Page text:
While the season-closing Petit Le Mans went the way of Action Express and Cadillac, Dane Cameron and Juan Pablo Montoya did just enough with their fourth-place finish along with their enduro teammate Simon Pagenaud for Acura Team Penske to claim the IMSA WeatherTech Sportscar Championship for drivers by five points ahead of race winners Pipo Derani and Felipe Nasr — the same gap by which their No. 6 Acura ARX-05 defeated the No. 31 Cadillac by for the team title. Cameron earned his third WeatherTech Championship crown, following the GT Daytona title in 2014 and the Prototype championship in 2016 — ironically with Action Express.
“It’s cool to just win the championship for something you’ve had so much influence in its development and its growth,” Cameron said. “It’s a nice rebound from the learning year we had last year to come back and win three races and win the title, it’s fantastic.
“For me, it’s the first time to be in this tight and in-depth with a manufacturer, so it’s something I’m excited to be a part of. I think Juan and I said earlier in the year we were excited to come to this program because it had potential. We fell a bit short of it last year and this year we got it to the level it should have been all along.”
For Montoya, whose many racing accomplishments include two Indianapolis 500 wins and seven Formula 1 victories, it was his first season championship of any kind since taking the CART title in Indy cars 20 years ago. The thought of it brought a smile to the 44-year-old’s face.
“I think it’s great, I think it’s fun,” Montoya said. “When you join Team Penske, when you come to this program and with Acura, they expect this. It’s great that we won it, but if we didn’t, they’d be disappointed. As hard as everyone works in the program, and how well we prepare the cars and how everything is done, it’s great. You’re so proud of the guys. They are so pumped.”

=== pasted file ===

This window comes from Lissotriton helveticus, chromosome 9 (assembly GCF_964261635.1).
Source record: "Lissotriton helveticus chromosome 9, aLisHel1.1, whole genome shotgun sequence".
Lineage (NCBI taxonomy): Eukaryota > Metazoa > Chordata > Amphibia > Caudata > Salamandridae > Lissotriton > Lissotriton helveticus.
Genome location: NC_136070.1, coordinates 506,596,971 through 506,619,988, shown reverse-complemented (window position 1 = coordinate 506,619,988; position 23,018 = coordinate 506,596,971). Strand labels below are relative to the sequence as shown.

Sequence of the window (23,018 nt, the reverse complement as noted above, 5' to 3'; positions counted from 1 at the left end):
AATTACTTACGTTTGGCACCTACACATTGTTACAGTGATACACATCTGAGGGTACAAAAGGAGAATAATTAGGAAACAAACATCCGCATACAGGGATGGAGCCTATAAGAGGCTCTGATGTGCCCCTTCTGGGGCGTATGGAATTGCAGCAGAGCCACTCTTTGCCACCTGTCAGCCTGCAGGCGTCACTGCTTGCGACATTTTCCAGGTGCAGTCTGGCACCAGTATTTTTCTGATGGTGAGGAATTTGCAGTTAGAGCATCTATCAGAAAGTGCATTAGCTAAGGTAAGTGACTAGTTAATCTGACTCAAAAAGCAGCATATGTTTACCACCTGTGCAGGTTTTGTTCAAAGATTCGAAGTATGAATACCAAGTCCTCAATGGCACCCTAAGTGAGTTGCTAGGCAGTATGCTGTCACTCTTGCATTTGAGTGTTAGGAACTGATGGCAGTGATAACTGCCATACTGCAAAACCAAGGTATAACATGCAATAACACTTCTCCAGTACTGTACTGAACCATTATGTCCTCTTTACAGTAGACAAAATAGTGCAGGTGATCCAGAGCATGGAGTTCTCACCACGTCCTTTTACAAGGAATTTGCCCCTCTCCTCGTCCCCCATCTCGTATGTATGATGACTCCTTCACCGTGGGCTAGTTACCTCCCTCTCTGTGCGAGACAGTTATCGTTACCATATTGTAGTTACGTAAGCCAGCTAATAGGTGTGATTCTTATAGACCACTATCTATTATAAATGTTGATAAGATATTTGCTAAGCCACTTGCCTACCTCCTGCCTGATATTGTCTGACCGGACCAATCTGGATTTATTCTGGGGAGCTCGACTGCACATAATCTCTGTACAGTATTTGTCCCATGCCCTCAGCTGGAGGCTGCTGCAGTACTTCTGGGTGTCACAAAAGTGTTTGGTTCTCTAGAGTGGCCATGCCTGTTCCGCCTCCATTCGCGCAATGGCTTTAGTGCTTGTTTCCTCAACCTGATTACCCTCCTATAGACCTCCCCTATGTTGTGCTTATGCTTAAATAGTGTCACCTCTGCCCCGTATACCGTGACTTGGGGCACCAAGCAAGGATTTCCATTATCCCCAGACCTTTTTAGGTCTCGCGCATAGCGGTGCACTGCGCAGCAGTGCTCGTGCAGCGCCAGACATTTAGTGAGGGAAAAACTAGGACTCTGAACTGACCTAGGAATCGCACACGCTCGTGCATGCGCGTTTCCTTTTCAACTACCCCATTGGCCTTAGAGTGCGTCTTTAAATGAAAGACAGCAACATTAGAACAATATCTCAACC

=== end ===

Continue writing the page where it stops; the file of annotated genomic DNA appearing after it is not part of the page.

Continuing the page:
McMurry, PR1 Mathiasen Motorsports win LMP2 championship
The LMP2 class was decided by the halfway point of Saturday’s 10-hour race. By just taking the green flag, the No. 52 PR1 Mathiasen Motorsports ORECA LMP2 wrapped up the team championship, with driver Matt McMurry clinching the drivers’ title.
The No. 38 Performance Tech Motorsports ORECA won the LMP2 pole in qualifying on Friday but was eliminated less than 90 minutes into the race. Cameron Cassels slowed in the esses to let the No. 6 Acura Team Penske DPi go past. But the trailing No. 7 Acura Team Penske DPi ran into the rear of the No. 38, sending it into the Turn 4 barrier and bringing out the first full-course caution of the day.
That left the No. 52 driven by McMurry, Dalton Kellett and Gabriel Aubry alone in class on track. Just past the halfway point, however, smoke erupted from the rear of the car, and it headed to the paddock and didn’t return.
“I wish we could have raced into the night to see how the track is and how the lead would hold,” Aubry said. “We had a good car. I think something happened on the rear suspension and took us out of the race. The track is tough on the car, but that’s how it goes.”
The victory was the sixth in a row to close the LMP2 season for the No. 52. It propelled McMurry, the 21-year-old from Phoenix, to the first major championship of his young racing career.
“It’s amazing,” McMurry said. “I’ve been watching IMSA my whole life. My dad drove in LMP2 and P1 for years, and to be the champion is pretty special.
“The team did great all year, I couldn’t have done it without them. They performed pretty flawlessly all year. There were a couple of unfortunate things that happened, but it was nothing the team could have done to prevent it. The team, all the pit stops were perfect, the suspension and setup were almost always spot on as soon as we pulled it off the trailer.
“It’s special, and I’m glad I did it with PR1, and with Dalton and Gabby.”